What have we lost? The opportunity to lead a hidden religious life, days begun with a quiet Mass in a modest little neighbourhood church; a life in which we learn, over decades, discreetly guided by priests, to mingle our own sacrifice with Christ's sacrifice; a Holy Mass in which we ponder our own sins and the graces given to us - and nothing else: rarely is this possible any more for a Catholic aware of liturgical tradition, once the liturgy's unquestioned status has been destroyed."
Martin Mosebach - from The Heresy of Formlessness
...We have seen
Good men made evil wrangling with the evil,
Straight minds grown crooked fighting crooked minds.
Our peace betrayed us; we betrayed our peace.
Look at it well. This was the good town once.’
These thoughts we have, walking among our ruins.
Edwin Muir - from The Good Town
Will Pope Benedict break in upon the captives to harrow the Limbus Tradorum, the unfurled banner of the Motu Proprio streaming in his excommunication-banishing wake? Who knows? I shall in any case continue to sustain myself here on sweet messages from the pre-lapsarian, "separated" but unsullied East, among whose gentle ministers Father Stephen always seems so uncannily apropos.
Monday, June 25, 2007
As an ochlophobic Scot, two of the things I detest most in this world are weddings, and parting with money.
My five-year-old emerged into the school-yard on Friday, brandishing a piece of artwork. Festooned with love hearts, it indicated two stick-people with ear-splitting grins being bound in chains of matrimony.
"That's lovely, darling - did you do that?"
"No. Evan did it. That's me (the yellow-haired stick-person) and that's Evan."
Evan's BMW-driving mum just happened to be standing behind me. I engaged her winningly through her designer shades.
"More expense, huh?"
"Not my problem - you're the father of the bride. I'm very old fashioned about such things."
I'm very cynical about the kinds of things BMW drivers choose to get "very old-fashioned" about, but it doesn't do to be chippy.
If your daughters won't (in spite of everything) follow their patrons into Carmel, then start praying earnestly for their elopement; preferably in mum-in-law's BMW.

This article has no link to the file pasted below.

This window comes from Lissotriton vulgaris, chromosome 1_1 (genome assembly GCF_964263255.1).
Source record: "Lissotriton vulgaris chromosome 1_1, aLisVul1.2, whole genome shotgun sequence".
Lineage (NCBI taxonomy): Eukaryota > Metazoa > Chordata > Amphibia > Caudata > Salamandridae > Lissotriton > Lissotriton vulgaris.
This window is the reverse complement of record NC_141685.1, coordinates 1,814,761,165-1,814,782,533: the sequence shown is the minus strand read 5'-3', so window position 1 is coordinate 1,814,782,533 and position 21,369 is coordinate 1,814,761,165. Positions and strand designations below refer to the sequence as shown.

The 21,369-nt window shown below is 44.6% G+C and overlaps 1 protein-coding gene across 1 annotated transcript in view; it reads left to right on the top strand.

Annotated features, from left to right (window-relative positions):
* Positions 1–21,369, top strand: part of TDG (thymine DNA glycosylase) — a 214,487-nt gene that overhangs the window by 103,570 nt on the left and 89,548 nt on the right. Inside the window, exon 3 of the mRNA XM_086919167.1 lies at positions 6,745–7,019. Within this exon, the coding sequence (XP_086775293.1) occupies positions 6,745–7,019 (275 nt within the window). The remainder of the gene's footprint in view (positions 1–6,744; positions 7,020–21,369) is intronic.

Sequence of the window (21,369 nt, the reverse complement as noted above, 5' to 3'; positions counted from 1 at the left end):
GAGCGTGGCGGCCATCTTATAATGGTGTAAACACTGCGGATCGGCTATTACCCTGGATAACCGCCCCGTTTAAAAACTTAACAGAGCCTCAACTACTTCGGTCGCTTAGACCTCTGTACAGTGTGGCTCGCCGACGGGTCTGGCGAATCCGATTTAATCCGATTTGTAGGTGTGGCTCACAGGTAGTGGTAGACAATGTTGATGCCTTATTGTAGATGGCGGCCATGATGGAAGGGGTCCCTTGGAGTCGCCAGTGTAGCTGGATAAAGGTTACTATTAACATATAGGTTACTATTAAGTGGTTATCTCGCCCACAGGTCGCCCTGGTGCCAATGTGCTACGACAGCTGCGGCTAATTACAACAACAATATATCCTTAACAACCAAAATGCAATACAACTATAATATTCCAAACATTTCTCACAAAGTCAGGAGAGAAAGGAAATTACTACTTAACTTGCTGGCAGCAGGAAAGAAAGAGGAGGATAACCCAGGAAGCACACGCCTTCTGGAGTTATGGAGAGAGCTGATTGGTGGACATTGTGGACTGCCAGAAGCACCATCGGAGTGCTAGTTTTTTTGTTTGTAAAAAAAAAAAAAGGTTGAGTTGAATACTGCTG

Saturday, June 23, 2007
A VISITOR to the Undercroft has touched its Eeyoreish denizen on the raw, as a consequence of which I've promised to make a bit of an effort to post something uplifting, life-enhancing and beautiful beyond the normal run of sublunary experiences. Those who come here in the expectation of something other than that - for whom, perhaps, the prospect of one's lugubrious self cutting a caper is repellant and unsettling, like one of Arturo's lipsticked, cavorting skeletons, look away now:
Thursday, June 21, 2007
All right, yes – it’s a cliché. Clue to the True Nature of Catholicism’s Present Crisis, or Troubling Aspect of the Neo-Catholic Mentality Painfully Exposed don’t have the same snap, so I’m running with it nevertheless. Father Z has re-posted his guide to appropriate and edifying behaviour subsequent to the motu proprio's immanent arrival. I am not angling for one of Father’s Sour Grapes Awards, nor do I wish to gainsay any one of his prescriptions; I’m going to remain within the letter of the law by getting my retaliation in before, all at once, the quarrel sinks.
“My theory is good”, insists, smoothly, the sinister brain surgeon in Hitchcock’s The Lady Vanishes – “it’s the facts that are misleading”. Catholic commentators, pundits, bloggers of “conservative” stripe and a number of eminent clerics are today lining up to inform us solemnly that the Church’s traditional liturgy “was never abolished”. Well, I never; and more - some of these people are the very same people who, just a blinking of an eye since, were lining up to inform us solemnly that abolished it was, and that furthermore We Had Better Get Used To It. It’s a funny old world, as an eminent “conservative” famously observed. History is being prepared in its official version. That last forty years during which your family apostasised and you were pushed out of your parish? They never happened.
Catholicism, one might be forgiven for observing, only actually exists today on paper. What Bishop Fellay calls "normal Catholic life" is not possible anywhere - not in a "conservative" parish, and not in the SSPX, either. Whatever one's position, one requires an additional layer of theory (“hermeneutic of continuity” or “state of emergency”, according to inclination) to qualify it - to paper over the theological or ecclesiological gaps and fissures one has to live with in practice.